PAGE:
One standout example of an LED lamp that will function in existing fixtures was the prototype LR6 LED recessed downlight, shown by Cree LED Lighting Solutions Inc., Durham, NC. The prototype delivers 665 lumens while consuming 6.5 W of electricity with an efficacy of 102 lumens per watt and a power factor greater than 0.9. The lamp features the company’s TrueWhite technology, which produces a 92 CRI (color-rendering index) and a 3500 K color temperature. The memorable part of the demonstration I saw was the lamp’s ability to render true reds, an important feature for the retail industry.—Gary L. Parr

Big energy payoff for NY Times building

 

The New York Times building was designed to maximize light usage and be as energy efficient as possible. Light-level tuning in the building sets the appropriate target light level for each space. Occupancy sensors turn off lights when no one is in a space, and dim lights when enough daylight is present.

The New York Times building was designed to maximize light usage and be as energy efficient as possible.

In the October 2008 premier issue of Building Power, our every-issue supplement that addresses energy issues in commercial buildings, we highlighted the, now famous, New York Times building (read the article here) in New York City. The systems designed into the building to save energy and improve occupant comfort and indoor-air quality are quite impressive, on paper. As with any energy-saving system, what’s on paper and reality can be vastly different. That’s the case with the New York Times building. The difference is huge and it’s very positive.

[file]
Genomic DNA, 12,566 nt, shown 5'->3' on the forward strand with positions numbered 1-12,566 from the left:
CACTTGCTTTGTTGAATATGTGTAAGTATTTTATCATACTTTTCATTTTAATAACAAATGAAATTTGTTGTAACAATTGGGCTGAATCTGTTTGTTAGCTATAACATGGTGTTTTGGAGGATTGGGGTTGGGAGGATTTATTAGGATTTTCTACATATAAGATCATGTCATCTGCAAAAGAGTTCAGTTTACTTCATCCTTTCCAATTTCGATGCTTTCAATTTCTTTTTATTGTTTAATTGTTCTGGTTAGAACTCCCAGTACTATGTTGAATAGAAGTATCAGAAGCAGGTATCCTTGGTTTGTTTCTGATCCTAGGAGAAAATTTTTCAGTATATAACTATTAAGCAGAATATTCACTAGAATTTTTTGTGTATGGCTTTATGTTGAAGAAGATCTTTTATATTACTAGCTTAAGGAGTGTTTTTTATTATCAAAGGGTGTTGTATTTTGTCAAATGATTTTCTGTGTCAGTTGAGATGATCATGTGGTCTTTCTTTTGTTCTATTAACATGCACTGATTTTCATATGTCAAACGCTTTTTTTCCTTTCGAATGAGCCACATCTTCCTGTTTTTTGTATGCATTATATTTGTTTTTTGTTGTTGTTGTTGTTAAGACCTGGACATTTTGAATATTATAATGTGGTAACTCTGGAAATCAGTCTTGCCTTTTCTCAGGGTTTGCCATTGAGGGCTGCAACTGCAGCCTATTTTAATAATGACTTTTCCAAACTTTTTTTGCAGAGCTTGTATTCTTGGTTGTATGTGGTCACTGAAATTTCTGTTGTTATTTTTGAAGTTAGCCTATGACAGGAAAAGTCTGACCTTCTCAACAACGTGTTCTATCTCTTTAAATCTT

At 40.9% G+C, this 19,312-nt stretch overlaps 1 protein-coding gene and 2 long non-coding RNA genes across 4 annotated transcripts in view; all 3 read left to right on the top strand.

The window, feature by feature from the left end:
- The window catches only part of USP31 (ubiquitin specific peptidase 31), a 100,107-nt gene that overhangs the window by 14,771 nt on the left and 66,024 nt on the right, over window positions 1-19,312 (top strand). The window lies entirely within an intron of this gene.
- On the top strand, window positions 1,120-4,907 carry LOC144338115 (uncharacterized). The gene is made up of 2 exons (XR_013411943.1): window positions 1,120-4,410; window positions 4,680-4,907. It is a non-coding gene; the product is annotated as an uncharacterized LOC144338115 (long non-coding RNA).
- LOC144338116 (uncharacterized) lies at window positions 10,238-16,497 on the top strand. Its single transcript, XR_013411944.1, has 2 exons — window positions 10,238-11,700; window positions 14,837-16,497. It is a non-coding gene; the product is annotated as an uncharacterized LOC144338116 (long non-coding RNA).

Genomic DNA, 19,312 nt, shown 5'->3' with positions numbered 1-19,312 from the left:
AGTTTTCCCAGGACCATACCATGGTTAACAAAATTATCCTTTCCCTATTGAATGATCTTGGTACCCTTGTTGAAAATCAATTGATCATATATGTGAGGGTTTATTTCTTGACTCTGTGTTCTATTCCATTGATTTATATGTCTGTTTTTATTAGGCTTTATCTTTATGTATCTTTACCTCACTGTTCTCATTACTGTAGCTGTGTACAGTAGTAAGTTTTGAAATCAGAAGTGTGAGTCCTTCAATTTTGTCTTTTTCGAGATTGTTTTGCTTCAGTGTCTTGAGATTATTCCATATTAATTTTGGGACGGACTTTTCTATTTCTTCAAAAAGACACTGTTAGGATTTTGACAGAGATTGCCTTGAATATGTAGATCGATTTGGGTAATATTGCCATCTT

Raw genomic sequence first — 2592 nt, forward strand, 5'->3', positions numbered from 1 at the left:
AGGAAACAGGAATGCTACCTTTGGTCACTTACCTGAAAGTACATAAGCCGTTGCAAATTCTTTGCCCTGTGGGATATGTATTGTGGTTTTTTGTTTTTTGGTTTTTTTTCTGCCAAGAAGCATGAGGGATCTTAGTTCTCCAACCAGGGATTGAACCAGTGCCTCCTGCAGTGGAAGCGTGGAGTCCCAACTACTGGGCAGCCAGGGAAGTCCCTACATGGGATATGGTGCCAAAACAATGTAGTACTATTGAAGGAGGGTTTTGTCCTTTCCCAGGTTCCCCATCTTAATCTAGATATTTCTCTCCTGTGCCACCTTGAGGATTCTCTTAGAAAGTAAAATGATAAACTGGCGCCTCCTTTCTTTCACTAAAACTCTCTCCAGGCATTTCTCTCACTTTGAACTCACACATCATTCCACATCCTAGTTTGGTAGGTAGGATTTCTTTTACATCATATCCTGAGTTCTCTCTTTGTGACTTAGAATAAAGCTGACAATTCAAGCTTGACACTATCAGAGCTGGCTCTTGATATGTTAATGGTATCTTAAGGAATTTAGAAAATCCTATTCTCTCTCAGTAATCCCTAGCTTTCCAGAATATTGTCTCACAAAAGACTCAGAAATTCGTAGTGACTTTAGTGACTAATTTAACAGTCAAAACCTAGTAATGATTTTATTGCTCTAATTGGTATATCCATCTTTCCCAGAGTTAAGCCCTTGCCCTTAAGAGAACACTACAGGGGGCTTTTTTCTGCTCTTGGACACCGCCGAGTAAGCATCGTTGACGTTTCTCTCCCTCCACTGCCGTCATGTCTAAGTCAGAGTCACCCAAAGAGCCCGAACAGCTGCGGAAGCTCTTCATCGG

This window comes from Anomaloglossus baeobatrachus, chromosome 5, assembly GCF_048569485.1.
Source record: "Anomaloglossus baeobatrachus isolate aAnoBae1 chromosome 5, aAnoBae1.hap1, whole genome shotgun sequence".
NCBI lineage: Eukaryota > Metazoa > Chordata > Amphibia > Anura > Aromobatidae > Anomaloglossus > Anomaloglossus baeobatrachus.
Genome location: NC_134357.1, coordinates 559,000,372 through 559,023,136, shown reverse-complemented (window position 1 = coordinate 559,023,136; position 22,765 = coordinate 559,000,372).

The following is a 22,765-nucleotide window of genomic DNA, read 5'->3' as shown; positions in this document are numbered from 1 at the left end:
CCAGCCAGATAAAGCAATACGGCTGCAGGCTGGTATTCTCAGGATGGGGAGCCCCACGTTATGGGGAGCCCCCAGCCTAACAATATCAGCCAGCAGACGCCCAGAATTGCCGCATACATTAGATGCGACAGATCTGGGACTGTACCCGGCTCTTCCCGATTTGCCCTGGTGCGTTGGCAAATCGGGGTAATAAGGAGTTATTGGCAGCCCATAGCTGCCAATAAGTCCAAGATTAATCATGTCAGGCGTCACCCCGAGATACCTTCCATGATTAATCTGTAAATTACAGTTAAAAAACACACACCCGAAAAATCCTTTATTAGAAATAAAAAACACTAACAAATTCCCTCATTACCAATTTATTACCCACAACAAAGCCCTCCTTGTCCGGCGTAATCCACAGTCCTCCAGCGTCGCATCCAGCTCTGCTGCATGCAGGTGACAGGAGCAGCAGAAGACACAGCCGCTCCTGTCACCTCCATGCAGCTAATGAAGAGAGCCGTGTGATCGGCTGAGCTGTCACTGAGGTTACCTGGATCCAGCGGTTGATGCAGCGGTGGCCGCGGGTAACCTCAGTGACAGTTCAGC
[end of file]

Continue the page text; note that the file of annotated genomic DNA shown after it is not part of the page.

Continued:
According to information provided by Lutron Electronics Co. Inc., Coopersburg, PA, this week at Lightfair 2009 in New York, the lighting-control systems installed in the building are “achieving a ‘stunning’ 70 percent energy savings compared to the ambitious energy-efficiency benchmark the building was designed to meet.” The lighting-control systems are Lutron’s EcoSystem and Quantum products.
   “We designed our building to use 1.28 watts per square foot of lighting power. With Quantum, it’s using only 0.38 [W/sq. ft.]—that’s 70% less,” said Glenn Hughes, director of construction for the New York Times Co.
   The lighting control strategies employed in the building include:

  • level tuning (setting the appropriate target light level for each space)
  • daylight harvesting (automatically dimming electric lights when enough daylight is present)
  • occupancy sensing (turning lights off when space is vacant).

It is estimated that the reduced lighting energy usage will result in an annual savings of about $315,000. In addition, about 1,250 metric tons of CO2 emissions will be prevented each year.—Gary L. Parr